The Cubans arrived with their medical people in 2004-05. That provided an opening for us to see they could help with literacy and a group of Cuban educators arrived in 2006.
I was lucky enough to get a grant to evaluate this work. We worked alongside the Cubans as they rolled out the campaign over several years. We watched the whole way they developed it. We thought communities in Australia might be interested.
People are amazed, they say “how come you’ve got a Cuban here?” They’re even more amazed when I tell them it’s because the Timorese showed us how to do it.
You’ve described literacy as a class issue, can you elaborate on that?
One of things that happens in education is it reproduces inequality. The people who come from working-class communities and backgrounds are regularly disadvantaged by the way the school system operates.
There’s a clear relationship between the level of inequality you’ve got in society and what you get out the other end in the education system.
It’s pretty obvious. People who go to private, well-funded schools, and go from there to sandstone universities and from there to highly-paid professional and executive positions, they finish up at the top end of society.
And people who come in with a lot less resources, and don’t do so well at school, come out with less qualifications and finish up in jobs that earn them less and have to face a lot more issues in order to survive.
The education system reproduces that inequality. A lot of people think it overcomes it, but it doesn’t. So what do you about it?
It doesn’t matter how much you invest in the education system. It’s going to be very hard for the people who come from the more marginal backgrounds to do well in it, because it’s a system that’s constructed around the needs of a different class of people.
You have to work with the adults in the communities that are educationally disadvantaged, so that they gain the skills to get the system to treat their children differently. They have to be able to assert the rights of their children.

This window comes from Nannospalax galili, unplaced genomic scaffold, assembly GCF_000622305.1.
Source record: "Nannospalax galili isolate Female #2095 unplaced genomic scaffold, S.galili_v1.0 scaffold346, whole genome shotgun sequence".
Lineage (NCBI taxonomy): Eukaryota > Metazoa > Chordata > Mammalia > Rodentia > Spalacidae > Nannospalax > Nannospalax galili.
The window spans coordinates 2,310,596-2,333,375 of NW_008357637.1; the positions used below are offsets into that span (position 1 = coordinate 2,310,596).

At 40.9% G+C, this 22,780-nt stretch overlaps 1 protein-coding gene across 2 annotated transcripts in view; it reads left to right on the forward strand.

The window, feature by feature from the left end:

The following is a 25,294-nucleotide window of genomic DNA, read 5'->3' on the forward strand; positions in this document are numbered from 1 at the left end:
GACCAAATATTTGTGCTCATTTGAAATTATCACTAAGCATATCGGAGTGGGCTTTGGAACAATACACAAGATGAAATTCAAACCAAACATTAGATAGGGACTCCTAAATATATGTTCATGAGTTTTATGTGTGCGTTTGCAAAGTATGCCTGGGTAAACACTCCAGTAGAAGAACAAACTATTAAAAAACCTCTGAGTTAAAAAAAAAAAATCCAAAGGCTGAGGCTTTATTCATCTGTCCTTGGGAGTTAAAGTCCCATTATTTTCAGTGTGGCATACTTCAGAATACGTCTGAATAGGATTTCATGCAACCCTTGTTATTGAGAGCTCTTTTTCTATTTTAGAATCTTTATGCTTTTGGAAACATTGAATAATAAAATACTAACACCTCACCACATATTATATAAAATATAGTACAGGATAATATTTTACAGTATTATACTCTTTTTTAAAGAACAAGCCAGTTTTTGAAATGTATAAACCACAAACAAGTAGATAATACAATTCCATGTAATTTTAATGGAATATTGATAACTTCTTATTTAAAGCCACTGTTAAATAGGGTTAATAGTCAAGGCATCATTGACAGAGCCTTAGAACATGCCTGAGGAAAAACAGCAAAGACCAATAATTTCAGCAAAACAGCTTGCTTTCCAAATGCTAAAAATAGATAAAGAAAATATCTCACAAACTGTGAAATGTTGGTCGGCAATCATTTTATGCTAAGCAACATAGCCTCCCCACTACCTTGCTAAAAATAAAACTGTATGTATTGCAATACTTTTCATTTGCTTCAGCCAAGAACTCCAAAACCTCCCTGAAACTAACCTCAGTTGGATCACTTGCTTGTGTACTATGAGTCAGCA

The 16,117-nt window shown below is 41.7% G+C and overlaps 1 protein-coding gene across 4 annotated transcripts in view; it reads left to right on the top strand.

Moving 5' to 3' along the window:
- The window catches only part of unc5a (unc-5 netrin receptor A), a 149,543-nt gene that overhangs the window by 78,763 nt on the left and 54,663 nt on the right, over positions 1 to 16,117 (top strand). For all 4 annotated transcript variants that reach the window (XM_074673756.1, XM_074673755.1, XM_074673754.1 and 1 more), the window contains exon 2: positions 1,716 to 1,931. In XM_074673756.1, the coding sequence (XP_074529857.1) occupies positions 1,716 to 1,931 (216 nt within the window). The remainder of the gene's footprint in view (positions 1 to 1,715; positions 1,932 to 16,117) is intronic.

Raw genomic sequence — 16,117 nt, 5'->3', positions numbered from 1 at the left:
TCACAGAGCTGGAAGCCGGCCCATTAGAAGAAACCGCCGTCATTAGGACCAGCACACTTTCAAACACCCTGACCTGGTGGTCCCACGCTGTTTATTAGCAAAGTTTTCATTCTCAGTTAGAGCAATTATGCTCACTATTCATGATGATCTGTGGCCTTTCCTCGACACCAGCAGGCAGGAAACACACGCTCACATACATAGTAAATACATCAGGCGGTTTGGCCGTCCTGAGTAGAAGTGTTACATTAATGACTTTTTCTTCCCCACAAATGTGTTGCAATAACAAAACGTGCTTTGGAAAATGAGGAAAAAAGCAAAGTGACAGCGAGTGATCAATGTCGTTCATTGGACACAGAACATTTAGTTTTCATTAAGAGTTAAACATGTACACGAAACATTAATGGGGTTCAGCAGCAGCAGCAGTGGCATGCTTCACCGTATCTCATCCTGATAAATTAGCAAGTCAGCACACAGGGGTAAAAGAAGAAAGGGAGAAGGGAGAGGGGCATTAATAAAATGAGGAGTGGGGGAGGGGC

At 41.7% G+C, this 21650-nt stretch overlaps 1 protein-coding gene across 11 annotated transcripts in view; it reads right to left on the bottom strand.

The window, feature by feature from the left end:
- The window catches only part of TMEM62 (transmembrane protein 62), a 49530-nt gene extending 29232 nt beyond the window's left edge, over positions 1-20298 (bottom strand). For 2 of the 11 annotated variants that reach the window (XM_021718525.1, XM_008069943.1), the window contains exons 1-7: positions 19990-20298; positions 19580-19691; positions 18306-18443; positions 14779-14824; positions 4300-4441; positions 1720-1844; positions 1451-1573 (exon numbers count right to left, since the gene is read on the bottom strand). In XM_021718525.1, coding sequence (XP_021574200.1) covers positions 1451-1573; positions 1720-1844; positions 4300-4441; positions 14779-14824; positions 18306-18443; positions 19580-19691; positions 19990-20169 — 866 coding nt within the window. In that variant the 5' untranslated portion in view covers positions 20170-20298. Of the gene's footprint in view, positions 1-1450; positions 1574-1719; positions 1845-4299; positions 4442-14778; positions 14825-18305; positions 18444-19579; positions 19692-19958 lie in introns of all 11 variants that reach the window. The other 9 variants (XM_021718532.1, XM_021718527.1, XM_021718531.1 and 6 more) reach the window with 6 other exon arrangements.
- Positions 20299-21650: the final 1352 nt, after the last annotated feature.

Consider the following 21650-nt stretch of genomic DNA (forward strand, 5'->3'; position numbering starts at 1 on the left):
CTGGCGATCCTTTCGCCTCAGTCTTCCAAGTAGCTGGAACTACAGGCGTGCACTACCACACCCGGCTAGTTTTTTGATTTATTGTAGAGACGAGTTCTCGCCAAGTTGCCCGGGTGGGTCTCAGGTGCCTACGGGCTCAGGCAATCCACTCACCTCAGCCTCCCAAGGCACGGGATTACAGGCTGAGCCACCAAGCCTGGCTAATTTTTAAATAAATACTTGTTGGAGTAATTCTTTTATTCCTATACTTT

People who haven’t had a good experience in school are often not confident in asserting the rights of their children in relation to the school, they think the school is doing what it should be doing.
It’s a class issue because if you don’t address the inequality amongst the adults, it’s difficult to break the cycle of what’s happening in the school system.
If you’ve got a mass of adults who have very low literacy, you’re not going to be able to build your society as an equal society.
What’s the adult literacy rate in Australia?
It’s a matter of debate because it depends on what you’re measuring and as each year goes by, what counts as being literate tends to move. Twenty or 30 years ago, you could get by with a certain level of print literacy and do a lot of things with that level whereas now the level of literacy required to operate has become a lot higher.
So over time, more and more people are being excluded from having the skills they need to operate in the modern world.
How literate you are depends on how literate society insists that you be. With that proviso, there is around 10% to 15% of the Australian population who have minimal literacy.
If you’re talking about how to operate in a modern service industry, or an industry where there’s a lot of technology, you might be talking about up to 30% to 40% don’t really have the skills to operate at that level.
People who have got good literacy don’t even know what they’ve got. It’s like whiteness, you don’t see your own literacy. Until you have to work closely with people who don’t have that level of literacy, you don’t realise how many barriers there are to even do the most ordinary things.
It’s not just what you can read. It’s what you can understand. That means being able to read between the lines, not just being able to read the lines. So you have to be able to read critically too, you have to be able to see that what you’re reading isn’t necessarily the truth, it’s just what someone else has decided to tell you is the truth. To be properly literate you have to develop that capacity to be critical.